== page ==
A UK vote to approve EU proposals to authorise the first new GM crops for cultivation since 1998 suggests the crops may be grown across the country post-Brexit.
The European vote was rejected by the majority of nation states, with the UK being one of eight to vote in favour.
Farming minister George Eustice said last year future arrangements may be put in place for their regulation.
"The Government's general view remains that policy and regulation in this area should be science-based and proportionate," he said.
EU member states were voting on a proposal to authorise two new strains of GM maize, and the reauthorisation of the one GM crop currently grown in the EU (also maize). Thirteen member states voted to reject the new crops, while eight voted in favour.
However, despite the convincing rejection of new crops, neither decision met the qualified majority voting bar and it is now up to the European Commission to decide what to do next.
GM Freeze Director Liz O’Neill said: "The UK’s vote in favour of all three GM maize crops, despite each being banned in Scotland, Wales and Northern Ireland, should ring alarm bells for anyone who wants to protect biodiversity and consumer choice in post-Brexit Britain."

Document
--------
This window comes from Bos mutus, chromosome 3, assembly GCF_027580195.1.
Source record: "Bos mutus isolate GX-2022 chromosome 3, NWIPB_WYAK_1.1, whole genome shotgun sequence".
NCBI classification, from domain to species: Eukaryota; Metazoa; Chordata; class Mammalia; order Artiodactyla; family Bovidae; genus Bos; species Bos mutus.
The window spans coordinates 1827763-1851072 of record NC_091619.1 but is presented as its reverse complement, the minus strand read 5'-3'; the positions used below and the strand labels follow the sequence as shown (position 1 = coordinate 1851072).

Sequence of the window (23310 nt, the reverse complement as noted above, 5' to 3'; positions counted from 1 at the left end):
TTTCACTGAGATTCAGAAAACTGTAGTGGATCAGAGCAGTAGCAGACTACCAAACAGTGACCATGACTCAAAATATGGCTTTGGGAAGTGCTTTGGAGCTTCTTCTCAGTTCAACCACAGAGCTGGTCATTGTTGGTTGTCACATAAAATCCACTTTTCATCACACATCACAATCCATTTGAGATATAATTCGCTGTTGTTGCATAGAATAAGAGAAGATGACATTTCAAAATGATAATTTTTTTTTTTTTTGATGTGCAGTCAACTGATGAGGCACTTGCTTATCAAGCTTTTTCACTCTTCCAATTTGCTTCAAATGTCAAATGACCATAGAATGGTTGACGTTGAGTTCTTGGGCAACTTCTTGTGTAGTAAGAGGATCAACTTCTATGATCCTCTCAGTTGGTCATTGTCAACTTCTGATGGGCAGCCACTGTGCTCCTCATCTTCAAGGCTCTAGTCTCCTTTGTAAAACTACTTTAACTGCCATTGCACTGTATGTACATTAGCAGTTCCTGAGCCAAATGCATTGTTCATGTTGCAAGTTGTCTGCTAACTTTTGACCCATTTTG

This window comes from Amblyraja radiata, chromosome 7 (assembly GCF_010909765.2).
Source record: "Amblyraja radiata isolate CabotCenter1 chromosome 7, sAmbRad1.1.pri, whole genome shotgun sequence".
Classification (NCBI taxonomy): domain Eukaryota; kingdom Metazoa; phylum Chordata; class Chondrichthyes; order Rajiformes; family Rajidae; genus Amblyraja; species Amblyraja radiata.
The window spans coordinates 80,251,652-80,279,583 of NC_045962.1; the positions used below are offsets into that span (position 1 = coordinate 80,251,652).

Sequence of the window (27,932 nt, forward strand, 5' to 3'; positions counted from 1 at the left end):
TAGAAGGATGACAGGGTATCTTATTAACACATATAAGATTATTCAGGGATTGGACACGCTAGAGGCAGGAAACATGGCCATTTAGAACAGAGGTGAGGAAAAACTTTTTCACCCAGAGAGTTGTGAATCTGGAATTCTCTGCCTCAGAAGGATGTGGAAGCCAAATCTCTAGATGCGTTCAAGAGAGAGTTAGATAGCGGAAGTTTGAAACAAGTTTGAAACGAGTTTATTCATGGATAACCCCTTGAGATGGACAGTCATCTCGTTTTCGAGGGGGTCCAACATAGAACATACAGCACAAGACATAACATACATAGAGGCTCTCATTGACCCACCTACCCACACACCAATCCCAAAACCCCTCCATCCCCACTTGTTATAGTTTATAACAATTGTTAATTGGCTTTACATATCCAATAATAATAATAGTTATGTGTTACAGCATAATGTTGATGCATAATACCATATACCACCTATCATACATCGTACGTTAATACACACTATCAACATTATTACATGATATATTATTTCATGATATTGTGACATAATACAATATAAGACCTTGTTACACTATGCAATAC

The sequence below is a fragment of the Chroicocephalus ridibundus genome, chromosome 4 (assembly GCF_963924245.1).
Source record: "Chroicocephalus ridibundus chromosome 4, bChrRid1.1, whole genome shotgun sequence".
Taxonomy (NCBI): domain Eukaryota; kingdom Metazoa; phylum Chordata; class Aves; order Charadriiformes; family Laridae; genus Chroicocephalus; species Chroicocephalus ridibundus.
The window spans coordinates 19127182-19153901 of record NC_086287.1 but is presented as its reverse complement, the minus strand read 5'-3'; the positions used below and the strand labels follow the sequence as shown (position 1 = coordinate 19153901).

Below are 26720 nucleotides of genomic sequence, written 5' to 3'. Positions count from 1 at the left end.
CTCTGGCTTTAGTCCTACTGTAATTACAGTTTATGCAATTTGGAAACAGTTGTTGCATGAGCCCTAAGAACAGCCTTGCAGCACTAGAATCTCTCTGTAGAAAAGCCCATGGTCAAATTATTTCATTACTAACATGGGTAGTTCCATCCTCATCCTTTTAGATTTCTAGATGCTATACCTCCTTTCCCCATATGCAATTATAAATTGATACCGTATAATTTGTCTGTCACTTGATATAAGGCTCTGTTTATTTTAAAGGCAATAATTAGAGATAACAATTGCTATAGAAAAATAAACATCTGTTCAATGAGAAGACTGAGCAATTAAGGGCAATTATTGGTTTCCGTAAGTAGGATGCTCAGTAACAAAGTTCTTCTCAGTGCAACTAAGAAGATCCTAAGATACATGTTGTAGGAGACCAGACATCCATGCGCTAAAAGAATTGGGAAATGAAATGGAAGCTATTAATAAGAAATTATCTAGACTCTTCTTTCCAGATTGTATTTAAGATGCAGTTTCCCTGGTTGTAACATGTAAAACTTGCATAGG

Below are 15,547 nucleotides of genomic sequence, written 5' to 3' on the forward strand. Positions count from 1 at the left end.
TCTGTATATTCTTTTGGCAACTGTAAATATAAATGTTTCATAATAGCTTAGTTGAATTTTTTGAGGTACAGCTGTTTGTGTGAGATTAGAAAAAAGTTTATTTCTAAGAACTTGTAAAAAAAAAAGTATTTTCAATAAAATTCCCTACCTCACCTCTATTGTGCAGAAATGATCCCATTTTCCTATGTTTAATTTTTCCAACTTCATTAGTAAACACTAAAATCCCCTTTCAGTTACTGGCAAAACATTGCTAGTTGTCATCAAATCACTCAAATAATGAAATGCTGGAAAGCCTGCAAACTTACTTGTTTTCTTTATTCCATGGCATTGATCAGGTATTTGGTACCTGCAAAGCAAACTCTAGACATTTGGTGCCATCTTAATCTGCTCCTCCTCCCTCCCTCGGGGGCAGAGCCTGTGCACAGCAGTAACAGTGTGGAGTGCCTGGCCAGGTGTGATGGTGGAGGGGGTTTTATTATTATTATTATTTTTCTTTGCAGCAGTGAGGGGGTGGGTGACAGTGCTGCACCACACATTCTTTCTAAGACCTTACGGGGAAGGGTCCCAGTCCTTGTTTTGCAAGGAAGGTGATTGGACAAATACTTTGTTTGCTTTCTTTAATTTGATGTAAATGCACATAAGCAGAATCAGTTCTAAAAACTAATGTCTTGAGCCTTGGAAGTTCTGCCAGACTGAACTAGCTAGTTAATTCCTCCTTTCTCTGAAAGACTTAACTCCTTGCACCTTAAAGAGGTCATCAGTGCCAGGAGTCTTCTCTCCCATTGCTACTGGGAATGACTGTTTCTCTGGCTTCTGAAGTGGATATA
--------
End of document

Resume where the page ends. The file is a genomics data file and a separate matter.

According to results of a study, on average, GM technology adoption has reduced chemical pesticide use by 37%, increased crop yields by 22%, and increased farmer profits by 68%. Yield gains and pesticide reductions are larger for insect-resistant crops than for herbicide-tolerant crops. Yield and profit gains are higher in developing countries than in developed countries.
In May last year, a major review of GM crops by scientists in the US tentatively concluded that they pose no risk to human health.
Despite rapid adoption by farmers in many countries, controversies about the technology remain.
Greenpeace, Friends of the Earth, GeneWatch UK, GM Freeze and the Soil Association each expressed concerns that controversial Roundup Ready GM crops might be planted in England in Spring 2015. They said that would eventually harm the environment.
"Monsanto and other GM companies are desperate to push their GM crops into other countries before the devastating impacts on wildlife and farming destroy existing markets," said Dr Helen Wallace, Director of GeneWatch UK.
"The Government should not be caving in to commercial lobbying and putting British birds and butterflies at risk."
Peter Melchett from the Soil Association said: "If GM crops spread, GM contamination will make organic farming impossible, and our growing organic market will have to be supplied with imported food."
Mrs O'Neill from GM Freeze said: "British consumers don't want to eat GM food and both Scottish and Welsh governments have made it clear they are opposed to GM crops. So why are our representatives in Westminster doing their level best to hand over control of our food and our natural environment to big business?"